Dalio on the 2 Biggest Mistakes Investors Make
Billionaire Bridgewater Associates founder and investor extraordinaire Ray Dalio gave an interview with CNBC where the host asked him to divulge his two best pieces of advice for the average investor.
“The biggest mistake of investors is to think that those markets that went up recently and did really well recently are better markets, rather than more expensive markets.”
Dalio said the biggest mistake investors make oftentimes amounts to FOMO — fear of missing out. Just because a particular stock has had a big week, month or year and it might be wildly popular, that doesn’t necessarily make it a good buy. In fact, by the time you decide to buy — because it’s wildly popular — it likely could be overbought and too expensive.
“The first is to rectify the biggest mistake of investors: The biggest mistake of investors is to think that those markets that went up recently and did really well recently are better markets, rather than more expensive markets,” Dalio explained. “And so, don’t make the mistake of thinking those things that have gone up are better, rather than more expensive. If you can eliminate that, you’ll do well.”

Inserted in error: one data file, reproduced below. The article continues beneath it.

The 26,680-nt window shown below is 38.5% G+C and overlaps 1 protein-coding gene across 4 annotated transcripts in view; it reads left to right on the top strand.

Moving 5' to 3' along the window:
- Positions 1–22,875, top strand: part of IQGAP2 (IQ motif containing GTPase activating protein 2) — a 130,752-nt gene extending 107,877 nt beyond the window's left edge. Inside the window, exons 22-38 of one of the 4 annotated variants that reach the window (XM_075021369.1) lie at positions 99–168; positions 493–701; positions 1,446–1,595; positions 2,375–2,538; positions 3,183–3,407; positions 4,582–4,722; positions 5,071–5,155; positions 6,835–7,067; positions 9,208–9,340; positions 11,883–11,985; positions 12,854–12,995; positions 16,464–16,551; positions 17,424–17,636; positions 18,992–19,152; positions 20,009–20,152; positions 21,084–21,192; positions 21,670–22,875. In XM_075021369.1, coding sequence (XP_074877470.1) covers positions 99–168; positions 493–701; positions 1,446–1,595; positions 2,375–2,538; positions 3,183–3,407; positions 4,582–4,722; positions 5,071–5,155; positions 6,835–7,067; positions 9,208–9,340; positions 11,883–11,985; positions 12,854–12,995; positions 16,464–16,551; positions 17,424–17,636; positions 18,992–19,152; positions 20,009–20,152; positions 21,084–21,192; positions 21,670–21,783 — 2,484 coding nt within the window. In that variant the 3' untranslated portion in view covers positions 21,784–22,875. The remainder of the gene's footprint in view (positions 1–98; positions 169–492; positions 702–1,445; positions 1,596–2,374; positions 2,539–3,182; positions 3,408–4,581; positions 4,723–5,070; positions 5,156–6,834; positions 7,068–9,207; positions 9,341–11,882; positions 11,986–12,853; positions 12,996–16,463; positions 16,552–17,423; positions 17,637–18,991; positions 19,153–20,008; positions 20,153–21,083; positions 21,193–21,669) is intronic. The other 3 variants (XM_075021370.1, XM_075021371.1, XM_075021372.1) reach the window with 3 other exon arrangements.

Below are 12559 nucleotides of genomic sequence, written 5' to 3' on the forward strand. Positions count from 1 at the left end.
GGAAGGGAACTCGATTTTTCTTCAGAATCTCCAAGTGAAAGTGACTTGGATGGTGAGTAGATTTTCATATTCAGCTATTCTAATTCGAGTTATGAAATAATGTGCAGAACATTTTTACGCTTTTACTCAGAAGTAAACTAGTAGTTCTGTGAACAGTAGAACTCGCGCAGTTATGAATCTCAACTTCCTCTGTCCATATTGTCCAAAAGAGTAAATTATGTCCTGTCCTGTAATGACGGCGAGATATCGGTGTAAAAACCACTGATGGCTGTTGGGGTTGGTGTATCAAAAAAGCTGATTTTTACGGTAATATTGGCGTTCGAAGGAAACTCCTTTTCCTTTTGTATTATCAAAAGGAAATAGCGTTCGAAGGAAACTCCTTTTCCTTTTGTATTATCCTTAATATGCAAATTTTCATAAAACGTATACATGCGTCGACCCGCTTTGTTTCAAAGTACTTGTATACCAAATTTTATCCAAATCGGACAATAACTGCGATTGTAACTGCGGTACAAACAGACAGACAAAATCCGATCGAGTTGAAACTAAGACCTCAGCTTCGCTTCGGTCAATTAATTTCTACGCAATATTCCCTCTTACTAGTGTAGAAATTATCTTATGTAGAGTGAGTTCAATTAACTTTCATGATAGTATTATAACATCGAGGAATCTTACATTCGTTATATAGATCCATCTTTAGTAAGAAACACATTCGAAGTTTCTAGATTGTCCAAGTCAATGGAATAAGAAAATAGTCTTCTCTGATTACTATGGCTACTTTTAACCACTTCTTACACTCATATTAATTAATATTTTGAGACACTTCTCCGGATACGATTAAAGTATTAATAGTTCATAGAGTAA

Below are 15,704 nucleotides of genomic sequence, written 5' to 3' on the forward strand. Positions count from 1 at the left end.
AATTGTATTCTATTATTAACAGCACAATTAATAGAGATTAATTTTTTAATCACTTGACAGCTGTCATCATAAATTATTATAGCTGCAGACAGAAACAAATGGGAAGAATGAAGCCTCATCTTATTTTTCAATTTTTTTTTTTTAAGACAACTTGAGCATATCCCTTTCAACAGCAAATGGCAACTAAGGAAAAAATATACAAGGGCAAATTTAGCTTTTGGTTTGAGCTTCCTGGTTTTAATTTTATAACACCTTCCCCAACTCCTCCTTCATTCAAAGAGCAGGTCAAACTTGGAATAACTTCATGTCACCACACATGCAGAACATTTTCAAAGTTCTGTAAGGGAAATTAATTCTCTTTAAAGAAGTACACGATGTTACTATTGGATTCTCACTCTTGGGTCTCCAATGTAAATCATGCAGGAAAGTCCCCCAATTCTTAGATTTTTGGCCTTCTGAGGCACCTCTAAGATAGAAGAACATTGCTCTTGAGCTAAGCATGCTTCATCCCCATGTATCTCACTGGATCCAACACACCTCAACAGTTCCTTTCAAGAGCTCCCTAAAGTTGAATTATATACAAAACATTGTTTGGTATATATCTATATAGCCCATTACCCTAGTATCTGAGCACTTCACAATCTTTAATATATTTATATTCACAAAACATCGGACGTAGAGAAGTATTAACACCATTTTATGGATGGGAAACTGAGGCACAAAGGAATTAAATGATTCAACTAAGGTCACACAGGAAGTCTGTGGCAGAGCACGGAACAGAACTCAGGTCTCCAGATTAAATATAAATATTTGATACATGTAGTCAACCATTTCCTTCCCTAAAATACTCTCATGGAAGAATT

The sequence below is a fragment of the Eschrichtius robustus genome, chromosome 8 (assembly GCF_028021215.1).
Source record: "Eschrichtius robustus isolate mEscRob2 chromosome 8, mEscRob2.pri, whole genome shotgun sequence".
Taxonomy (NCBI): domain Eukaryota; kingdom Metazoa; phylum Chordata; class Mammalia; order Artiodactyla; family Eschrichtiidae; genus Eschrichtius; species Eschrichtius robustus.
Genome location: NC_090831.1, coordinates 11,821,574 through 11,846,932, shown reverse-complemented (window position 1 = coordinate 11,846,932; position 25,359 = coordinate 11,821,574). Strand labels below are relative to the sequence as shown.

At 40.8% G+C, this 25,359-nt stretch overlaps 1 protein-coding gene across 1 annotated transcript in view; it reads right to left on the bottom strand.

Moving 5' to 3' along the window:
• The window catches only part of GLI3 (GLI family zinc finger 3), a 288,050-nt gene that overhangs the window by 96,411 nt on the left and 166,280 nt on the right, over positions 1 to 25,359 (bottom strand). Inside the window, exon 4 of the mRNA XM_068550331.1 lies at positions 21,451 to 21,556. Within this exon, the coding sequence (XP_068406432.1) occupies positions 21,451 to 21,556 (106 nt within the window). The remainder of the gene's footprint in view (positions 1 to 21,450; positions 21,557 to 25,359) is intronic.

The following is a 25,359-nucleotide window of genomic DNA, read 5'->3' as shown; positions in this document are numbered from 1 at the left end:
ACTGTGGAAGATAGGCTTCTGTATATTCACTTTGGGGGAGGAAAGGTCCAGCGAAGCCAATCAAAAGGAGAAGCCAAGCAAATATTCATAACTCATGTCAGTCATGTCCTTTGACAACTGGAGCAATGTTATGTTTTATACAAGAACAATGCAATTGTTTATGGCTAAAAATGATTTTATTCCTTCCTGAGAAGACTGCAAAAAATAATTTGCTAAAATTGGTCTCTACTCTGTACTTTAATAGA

The next point Dalio, who also is known to give life and investing advice to his 330,000-plus Twitter followers, mentioned is proper portfolio diversification. Diversifying a stock portfolio simply means not keeping all of your eggs in one basket.
“The next thing is to know how to diversify well because through diversification, you can reduce your risk without reducing your returns,” he said.
To have your portfolio properly diversified, you should have assets that play off each other, meaning that if one moves down, it’s correlating stock or stocks will move up. One way to achieve this is through exchange-traded funds, or ETFs, and mutual funds.
Essentially, having a diversified portfolio means having a variety of investments that can yield higher returns while also lowering risks.
Bridgewater Associates is the largest hedge fund in the world, founded by Dalio in 1975 and is currently managing about $160 billion in assets.
Editor’s note: With the new year upon us, have you set any goals, such as better diversifying your portfolio, for 2020? Do you have any additional advice for the average investor? Share your thoughts below.